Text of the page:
Navy Career Revives Minutes From Retirement


NEWPORT NEWS, Va -- After 20 years in the Navy, Chief Electrician's Mate Heather J. Deardorff sat in the waiting room, preparing to retire. Then, her phone rang and she received the best news of her career.

"Instantly, the tears hit my eyes and I stood up and started pacing around," said Deardorff. "The woman waiting at the front desk asked me, 'are you alright?' and it took everything in me to get the words out. I had been selected."

Deardorff had been selected to become a chief petty officer. If the call that changed her life would have been a mere five minutes later, she would have signed her DD 214 release paperwork and become a civilian for the first time in two decades.

Faced with the decision to retire after 20 years of service or reenlist, Deardorff said the choice was obvious. She had set a goal for herself that she wouldn't walk away from.

"I wanted to be a chief, when I was coming up, the chiefs were somebody you rarely saw unless something happened and you were in trouble, but they were always the people to go to," said Deardorff. "They're the ones you would ask questions to and if they didn't have the answer, they could get the answer. It was complete respect, they were leaders, somebody you wanted to be."

"I'm happy for her because that's a big decision to either go on and carry on your life and retire," said Electrician's Mate 3rd Class Darrell Hannibal. "You wouldn't have to put on chief, you could take the money and run, but she felt the dedication to be a bigger leader and be a chief and I commend her for that."

Deardorff has been aboard amphibious assault ship USS Kearsarge for almost five years, a quarter of her time in the Navy. To her, the most rewarding experience has been her experiences with her junior Sailors.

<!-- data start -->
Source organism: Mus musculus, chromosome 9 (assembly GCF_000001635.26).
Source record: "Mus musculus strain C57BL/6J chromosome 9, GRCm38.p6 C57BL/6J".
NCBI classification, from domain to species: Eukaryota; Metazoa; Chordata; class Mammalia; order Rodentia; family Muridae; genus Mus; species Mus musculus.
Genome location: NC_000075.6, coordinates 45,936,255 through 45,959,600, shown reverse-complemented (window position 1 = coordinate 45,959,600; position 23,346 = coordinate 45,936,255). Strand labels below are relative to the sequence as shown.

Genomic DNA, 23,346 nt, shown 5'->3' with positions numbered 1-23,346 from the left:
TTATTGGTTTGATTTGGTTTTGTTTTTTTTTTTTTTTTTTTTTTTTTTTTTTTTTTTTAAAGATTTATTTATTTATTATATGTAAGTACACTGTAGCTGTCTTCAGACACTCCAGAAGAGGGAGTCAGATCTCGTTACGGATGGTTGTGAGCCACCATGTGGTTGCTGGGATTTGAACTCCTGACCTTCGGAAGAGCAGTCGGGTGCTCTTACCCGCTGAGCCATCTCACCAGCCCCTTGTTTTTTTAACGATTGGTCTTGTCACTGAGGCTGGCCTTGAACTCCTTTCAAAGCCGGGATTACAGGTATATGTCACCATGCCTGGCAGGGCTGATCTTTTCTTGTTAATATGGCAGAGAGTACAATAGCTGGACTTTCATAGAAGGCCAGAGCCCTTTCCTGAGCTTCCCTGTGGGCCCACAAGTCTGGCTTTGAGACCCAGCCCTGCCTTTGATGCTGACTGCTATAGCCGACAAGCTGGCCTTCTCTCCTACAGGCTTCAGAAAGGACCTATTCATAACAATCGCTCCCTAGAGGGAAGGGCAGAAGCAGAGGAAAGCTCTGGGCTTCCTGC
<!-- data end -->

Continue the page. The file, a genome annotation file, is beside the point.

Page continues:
My inspiration is my kids, my Sailors, training them and hopefully giving them the tools that they need to continue to be successful in life, said Deardorff.

"Everyone wants to succeed, they want to grow and do something amazing, they want to be part of something," said Deardorff. "Hopefully it's a good something and I want to be a part of that good something."

Throughout her career, Deardorff has faced disappointments and hardships, yet she maintains a positive approach on almost every situation she encounters.

"I've seen chief break down before, but she didn't quit. There were times that I didn't think she would come into work the next day because of the stress. Every day she came in though and had the same smile on her face and she pushed us hard," said Hannibal.

"Every experience the Navy has given me has been rewarding, even the more extreme experiences make you stronger." said Deardorff. "The harder the situation, the better you are at coping with it."

Fellow Sailors that work with Deardorff recognize that the commitment she shows is much more than a responsibility, but a personal obligation she stands by.

"Chief's face is one that you would want to see when your whole world is falling apart and you can't get away from work. She will stand by you, smiling, and say that it will all pay off one day," said Hannibal

"When I first joined, I thought I was going to do my four years and get out," said Deardorff. "But, throughout my career, I've pretty much gotten everything I always wanted and now, I've made it to chief."

Deardorff's next assignment is at Recruit Training Command in Great Lakes, Ill., where she will serve as a recruit division commander.

"It's an amazing feeling being able to engage them and have them understand their importance," said Deardorff. "Everything they do is important, regardless of what it is. Hopefully, I will be able to guide them, show them the right way to go and provide them with some good knowledge to carry with them through their career."

Show Full Article

Related Topics

US Navy Topics